Theorem.โ Let $R$ be a commutative ring containing regular elements.โ Every invertible fractional ideal $\mathfrak{a}$ of $R$ is finitely generated and regular, i.e. contains regular elements.

Proof.โ Let $T$ be the total ring of fractions of $R$ and $e$ the unity of $T$.โWe first show that the inverse ideal of $\mathfrak{a}$ has the unique quotient presentationโ $[R^{\prime}:\mathfrak{a}]$โ whereโ $R^{\prime}:=R+\mathbb{Z}e$.โ If $\mathfrak{a}^{-1}$ is an inverse ideal of $\mathfrak{a}$, it means thatโ $\mathfrak{aa}^{-1}=R^{\prime}$.โ Therefore we have

$\mathfrak{a}^{-1}\subseteq\{t\in T\,\vdots\,\,\,t\mathfrak{a}\subseteq R^{% \prime}\}=[R^{\prime}\!:\!\mathfrak{a}],$ |

so that

$R^{\prime}=\mathfrak{aa}^{-1}\subseteq\mathfrak{a}[R^{\prime}\!:\!\mathfrak{a}% ]\subseteq R^{\prime}.$ |

This implies thatโ $\mathfrak{aa}^{-1}=\mathfrak{a}[R^{\prime}\!:\!\mathfrak{a}]$,โ and because $\mathfrak{a}$ is a cancellation ideal, it must mean thatโ $\mathfrak{a}^{-1}=[R^{\prime}\!:\!\mathfrak{a}]$, i.e. $[R^{\prime}\!:\!\mathfrak{a}]$ is the unique inverse of the ideal $\mathfrak{a}$.

Sinceโ $\mathfrak{a}[R^{\prime}\!:\!\mathfrak{a}]=R^{\prime}$,โ there exist some elements $a_{1},\,\ldots,\,a_{n}$ of $\mathfrak{a}$ and the elements $b_{1},\,\ldots,\,b_{n}$ ofโ $[R^{\prime}\!:\!\mathfrak{a}]$โ such thatโ $a_{1}b_{1}\!+\cdots+\!a_{n}b_{n}=e$.โ Then an arbitrary element $a$ of $\mathfrak{a}$ satisfies

$a=a_{1}(b_{1}a)\!+\cdots+\!a_{n}(b_{n}a)\in(a_{1},\,\ldots,\,a_{n})$ |

because every $b_{i}a$ belongs to the ring $R^{\prime}$.โ Accordingly,โ $\mathfrak{a}\subseteq(a_{1},\,\ldots,\,a_{n})$.โ Since the converse inclusion is apparent, we have seen thatโ $\{a_{1},\,\ldots,\,a_{n}\}$โ is a finite generator system of the invertible ideal $\mathfrak{a}$.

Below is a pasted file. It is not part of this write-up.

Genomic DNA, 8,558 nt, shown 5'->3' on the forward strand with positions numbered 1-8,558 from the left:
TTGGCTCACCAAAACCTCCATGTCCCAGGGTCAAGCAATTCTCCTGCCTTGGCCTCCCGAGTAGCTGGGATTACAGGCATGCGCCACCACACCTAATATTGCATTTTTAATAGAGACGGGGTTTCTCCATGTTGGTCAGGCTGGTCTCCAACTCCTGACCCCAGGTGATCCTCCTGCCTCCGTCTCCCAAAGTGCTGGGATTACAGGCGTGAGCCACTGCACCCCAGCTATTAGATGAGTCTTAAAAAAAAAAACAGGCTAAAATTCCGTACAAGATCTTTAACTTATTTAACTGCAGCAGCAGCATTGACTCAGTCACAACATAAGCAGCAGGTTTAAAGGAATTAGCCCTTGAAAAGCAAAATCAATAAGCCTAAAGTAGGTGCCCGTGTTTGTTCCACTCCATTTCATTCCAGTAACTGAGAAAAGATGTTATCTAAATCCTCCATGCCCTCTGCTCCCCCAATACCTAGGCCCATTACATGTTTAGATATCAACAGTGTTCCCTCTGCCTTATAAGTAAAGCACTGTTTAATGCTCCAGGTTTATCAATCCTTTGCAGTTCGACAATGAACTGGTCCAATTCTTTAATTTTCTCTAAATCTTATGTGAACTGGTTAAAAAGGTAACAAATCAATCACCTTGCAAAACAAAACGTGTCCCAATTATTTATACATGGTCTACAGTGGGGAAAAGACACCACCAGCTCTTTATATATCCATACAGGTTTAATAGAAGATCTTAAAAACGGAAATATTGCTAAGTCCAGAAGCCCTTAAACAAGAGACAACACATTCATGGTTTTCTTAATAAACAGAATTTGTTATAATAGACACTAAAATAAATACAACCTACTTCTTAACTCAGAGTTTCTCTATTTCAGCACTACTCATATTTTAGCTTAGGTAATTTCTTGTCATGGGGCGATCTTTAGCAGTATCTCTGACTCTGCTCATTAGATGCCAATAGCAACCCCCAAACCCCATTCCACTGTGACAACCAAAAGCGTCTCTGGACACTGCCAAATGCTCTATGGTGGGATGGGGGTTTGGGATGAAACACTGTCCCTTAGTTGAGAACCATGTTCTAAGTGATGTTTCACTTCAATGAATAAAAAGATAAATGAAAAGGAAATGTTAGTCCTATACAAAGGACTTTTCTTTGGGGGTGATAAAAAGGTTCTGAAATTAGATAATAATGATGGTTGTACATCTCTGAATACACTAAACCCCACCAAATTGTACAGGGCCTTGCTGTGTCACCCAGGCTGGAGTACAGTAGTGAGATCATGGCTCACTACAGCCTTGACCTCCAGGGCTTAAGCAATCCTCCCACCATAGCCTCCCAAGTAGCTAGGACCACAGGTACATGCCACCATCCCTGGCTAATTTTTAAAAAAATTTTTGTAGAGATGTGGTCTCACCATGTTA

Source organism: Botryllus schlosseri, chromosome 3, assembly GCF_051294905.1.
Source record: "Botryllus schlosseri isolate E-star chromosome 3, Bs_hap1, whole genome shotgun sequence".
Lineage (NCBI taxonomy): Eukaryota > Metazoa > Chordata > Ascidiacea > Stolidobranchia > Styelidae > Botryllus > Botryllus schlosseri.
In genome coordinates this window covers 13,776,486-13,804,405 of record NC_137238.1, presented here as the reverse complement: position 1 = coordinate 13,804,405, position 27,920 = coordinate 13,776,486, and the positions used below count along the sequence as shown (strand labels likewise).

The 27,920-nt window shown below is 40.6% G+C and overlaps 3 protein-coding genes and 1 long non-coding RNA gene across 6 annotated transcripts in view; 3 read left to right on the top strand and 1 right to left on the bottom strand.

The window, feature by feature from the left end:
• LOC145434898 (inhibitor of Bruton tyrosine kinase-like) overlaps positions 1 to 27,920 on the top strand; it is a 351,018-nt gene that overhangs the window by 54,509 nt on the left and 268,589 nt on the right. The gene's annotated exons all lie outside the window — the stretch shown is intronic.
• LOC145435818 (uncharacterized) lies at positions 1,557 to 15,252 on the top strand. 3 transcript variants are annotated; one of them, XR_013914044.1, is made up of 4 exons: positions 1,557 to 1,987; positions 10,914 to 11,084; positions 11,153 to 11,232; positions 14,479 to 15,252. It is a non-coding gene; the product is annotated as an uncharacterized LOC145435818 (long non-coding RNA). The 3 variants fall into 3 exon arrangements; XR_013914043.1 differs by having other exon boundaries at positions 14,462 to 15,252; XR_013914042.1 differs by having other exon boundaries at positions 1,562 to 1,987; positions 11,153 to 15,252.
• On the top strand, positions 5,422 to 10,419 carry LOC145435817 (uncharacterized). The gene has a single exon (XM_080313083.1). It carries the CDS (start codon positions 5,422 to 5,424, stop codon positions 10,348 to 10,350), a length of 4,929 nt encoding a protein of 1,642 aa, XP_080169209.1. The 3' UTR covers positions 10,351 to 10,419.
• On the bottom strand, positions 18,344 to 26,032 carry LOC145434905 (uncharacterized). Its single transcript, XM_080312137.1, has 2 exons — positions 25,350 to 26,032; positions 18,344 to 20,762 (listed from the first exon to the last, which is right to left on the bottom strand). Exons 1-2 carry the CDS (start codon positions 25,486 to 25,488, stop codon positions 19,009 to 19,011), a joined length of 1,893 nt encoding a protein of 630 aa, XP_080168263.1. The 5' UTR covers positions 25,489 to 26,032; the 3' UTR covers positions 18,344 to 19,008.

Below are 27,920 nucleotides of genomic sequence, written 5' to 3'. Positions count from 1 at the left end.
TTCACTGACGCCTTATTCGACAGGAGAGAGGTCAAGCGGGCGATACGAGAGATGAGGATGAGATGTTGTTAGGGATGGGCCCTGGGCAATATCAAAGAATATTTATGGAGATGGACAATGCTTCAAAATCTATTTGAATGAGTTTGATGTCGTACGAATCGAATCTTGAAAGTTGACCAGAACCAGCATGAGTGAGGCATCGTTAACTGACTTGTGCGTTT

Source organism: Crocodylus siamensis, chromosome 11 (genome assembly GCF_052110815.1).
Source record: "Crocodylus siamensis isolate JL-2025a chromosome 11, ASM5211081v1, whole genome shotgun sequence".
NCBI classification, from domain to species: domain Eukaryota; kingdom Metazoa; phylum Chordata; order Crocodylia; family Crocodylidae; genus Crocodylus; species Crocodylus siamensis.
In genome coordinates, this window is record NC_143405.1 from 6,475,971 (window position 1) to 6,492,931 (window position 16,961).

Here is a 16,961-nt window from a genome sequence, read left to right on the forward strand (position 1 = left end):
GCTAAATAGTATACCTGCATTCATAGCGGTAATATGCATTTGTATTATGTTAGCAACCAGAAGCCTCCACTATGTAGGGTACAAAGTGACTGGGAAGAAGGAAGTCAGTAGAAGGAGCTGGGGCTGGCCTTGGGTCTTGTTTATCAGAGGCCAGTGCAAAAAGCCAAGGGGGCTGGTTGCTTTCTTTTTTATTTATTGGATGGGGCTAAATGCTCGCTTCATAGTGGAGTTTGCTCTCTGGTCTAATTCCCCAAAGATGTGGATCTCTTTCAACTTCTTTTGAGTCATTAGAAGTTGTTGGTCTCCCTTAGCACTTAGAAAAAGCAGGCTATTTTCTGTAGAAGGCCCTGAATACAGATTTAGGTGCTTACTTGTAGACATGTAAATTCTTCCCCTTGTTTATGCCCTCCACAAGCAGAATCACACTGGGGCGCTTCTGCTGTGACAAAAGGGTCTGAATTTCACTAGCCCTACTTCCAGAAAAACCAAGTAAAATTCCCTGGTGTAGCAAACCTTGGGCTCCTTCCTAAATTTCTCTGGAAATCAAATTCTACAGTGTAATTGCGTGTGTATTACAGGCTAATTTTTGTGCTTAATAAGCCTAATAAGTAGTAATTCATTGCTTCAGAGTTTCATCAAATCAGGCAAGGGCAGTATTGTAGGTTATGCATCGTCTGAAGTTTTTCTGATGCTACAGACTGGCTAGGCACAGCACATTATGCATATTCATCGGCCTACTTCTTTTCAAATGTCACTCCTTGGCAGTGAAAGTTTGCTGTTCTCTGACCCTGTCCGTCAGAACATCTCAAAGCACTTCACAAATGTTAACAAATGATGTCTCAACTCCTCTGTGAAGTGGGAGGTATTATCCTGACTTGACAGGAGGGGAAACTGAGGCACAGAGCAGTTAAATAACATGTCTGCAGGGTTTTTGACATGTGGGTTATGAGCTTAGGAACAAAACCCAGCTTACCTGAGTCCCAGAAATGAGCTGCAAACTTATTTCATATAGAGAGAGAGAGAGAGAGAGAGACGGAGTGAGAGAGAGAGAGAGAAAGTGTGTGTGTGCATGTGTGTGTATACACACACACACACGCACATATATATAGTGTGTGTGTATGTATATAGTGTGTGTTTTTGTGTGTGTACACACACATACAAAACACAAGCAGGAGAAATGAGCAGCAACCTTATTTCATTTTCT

Since the elements $b_{i}$ belong to the total ring of fractions of $R$, we can choose such a regular element $d$ of $R$ that each of the products $b_{i}d$ belongs to $R$.โ Then

$d=a_{1}(b_{1}d)\!+\cdots+\!a_{n}(b_{n}d)\in(a_{1},\,\ldots,\,a_{n})=\mathfrak{% a},$ |

and thus the fractional ideal $\mathfrak{a}$ contains a regular element of $R$, which obviously is regular in $T$, too.

## References

- 1 R. Gilmer: Multiplicative ideal theory.โ Queens University Press. Kingston, Ontario (1968).

## Comments

## invertible ideals can be principal in a local ring

Can anyone show this?

An invertible fractional ideal in an integral domain that is a local ring is principal.

## Re: invertible ideals can be principal in a local ring

Let I be an invertible fractional ideal of an integral domain D. Let J be its inverse. So IJ=D.

Write 1=sum of (a_k * b_k) , where a_k are in I and b_k are in J, k ranges from 1 to n.

If r is any element in I, multiply r on both sides of the equation in the previous paragraph, and rearrange the terms so that r = sum of (a_k *(r*b_k)). Since b_k are in J, r*b_k are in D. So I is generated by a_k, k ranging from 1 to n. I is finitely generated.

If D is local, it has a unique maximal ideal M, which contains all the non-units. If all of a_k are non-units, then 1, which is the sum of a_k*b_k, must also be a non-unit. This is impossible. So one of the a_k must be a unit. Being a unit, it must generate all of I. So I is principal.

## Re: invertible ideals can be principal in a local ring

What I mean in the last paragraph of the proof is that if all of a_k are non-units, they must all be in M. But then, 1, being the sum of a_k*b_k, must be in M as well. This means that M=D, an impossibility.